Leif Erikson are a London-based five-piece who craft quietly emotive, effortlessly explorative transatlantic pop: five unique life journeys brought together under the namesake of a little-known Icelandic explorer, believed by many to have been the first Westerner to reach the shores of America. And at a time when an increasing number of new bands see depth and substance as a potential commercial risk, lead singer and guitarist Sam Johnston's socially conscious lyrics project a disarming honesty. Here are songs which offer the kind of thoughtful interiority that, while grounded in intimate observation, feel instantly relatable to anybody struggling to find meaning and comfort amidst the hectic concerns of inner city living.
Informing much of Leif Erikson's eponymous debut is this meditative introspection of trying to be an artist in the capital while juggling the anxieties of quotidian living. On single "Concrete and Steel," for instance, Sam candidly references a working life spent grafting in London's kitchens: "The streets of London paved with gold / My fortune's there I've been told / Pass my freedom to the hands of power / Washing dishes till eleven for seven pounds an hour." It's the expression of an individual in a society where individualism often takes a backseat to the business of survival. These are, nevertheless, songs of steely resistance, which seek freedom wherever you can find it (whether in nature or through making music itself).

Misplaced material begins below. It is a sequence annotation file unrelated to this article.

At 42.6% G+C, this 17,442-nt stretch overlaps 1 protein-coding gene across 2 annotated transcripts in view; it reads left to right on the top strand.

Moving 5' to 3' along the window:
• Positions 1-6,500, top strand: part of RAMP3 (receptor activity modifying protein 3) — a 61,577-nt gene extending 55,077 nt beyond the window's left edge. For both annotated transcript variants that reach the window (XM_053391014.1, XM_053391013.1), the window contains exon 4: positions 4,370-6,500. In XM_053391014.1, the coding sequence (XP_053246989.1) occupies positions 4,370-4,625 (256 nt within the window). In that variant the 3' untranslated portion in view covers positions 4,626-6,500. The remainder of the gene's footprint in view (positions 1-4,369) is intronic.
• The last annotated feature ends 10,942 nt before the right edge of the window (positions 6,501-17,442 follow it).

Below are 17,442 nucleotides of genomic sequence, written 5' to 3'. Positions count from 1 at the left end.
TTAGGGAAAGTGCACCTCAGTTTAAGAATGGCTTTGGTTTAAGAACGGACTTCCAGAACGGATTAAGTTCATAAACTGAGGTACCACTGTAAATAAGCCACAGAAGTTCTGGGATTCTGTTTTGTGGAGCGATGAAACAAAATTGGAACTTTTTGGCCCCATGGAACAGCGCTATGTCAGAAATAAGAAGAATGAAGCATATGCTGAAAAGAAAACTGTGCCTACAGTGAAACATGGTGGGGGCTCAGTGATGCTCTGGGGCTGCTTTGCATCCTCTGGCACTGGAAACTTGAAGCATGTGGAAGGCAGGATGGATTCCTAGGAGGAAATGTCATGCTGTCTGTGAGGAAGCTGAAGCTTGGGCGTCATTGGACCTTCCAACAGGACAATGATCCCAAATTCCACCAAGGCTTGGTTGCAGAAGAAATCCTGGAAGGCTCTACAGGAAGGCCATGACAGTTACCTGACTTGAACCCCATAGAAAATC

Ultimately, Leif Erikson seek to take the disaffection of modern life and turn it into a form of ascension through the power of music. They're still only at the foot of their career but like their explorer namesake, Leif Erikson are what happens when you find yourself – however you get there – right where you are supposed to be.